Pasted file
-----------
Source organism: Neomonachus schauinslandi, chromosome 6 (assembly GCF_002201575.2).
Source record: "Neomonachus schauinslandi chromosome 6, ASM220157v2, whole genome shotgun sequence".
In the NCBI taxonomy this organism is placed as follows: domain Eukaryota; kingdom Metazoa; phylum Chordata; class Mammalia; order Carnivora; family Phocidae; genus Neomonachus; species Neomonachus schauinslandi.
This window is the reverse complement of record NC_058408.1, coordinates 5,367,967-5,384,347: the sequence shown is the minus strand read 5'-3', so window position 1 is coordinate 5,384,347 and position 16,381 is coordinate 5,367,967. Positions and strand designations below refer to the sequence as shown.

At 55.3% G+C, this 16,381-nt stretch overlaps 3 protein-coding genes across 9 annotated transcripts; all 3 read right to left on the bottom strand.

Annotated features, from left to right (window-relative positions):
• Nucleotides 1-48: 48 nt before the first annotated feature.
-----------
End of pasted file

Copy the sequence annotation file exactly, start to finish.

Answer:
Source organism: Neomonachus schauinslandi, chromosome 6 (assembly GCF_002201575.2).
Source record: "Neomonachus schauinslandi chromosome 6, ASM220157v2, whole genome shotgun sequence".
In the NCBI taxonomy this organism is placed as follows: domain Eukaryota; kingdom Metazoa; phylum Chordata; class Mammalia; order Carnivora; family Phocidae; genus Neomonachus; species Neomonachus schauinslandi.
This window is the reverse complement of record NC_058408.1, coordinates 5,367,967-5,384,347: the sequence shown is the minus strand read 5'-3', so window position 1 is coordinate 5,384,347 and position 16,381 is coordinate 5,367,967. Positions and strand designations below refer to the sequence as shown.

At 55.3% G+C, this 16,381-nt stretch overlaps 3 protein-coding genes across 9 annotated transcripts; all 3 read right to left on the bottom strand.

Annotated features, from left to right (window-relative positions):
• Nucleotides 1-48: 48 nt before the first annotated feature.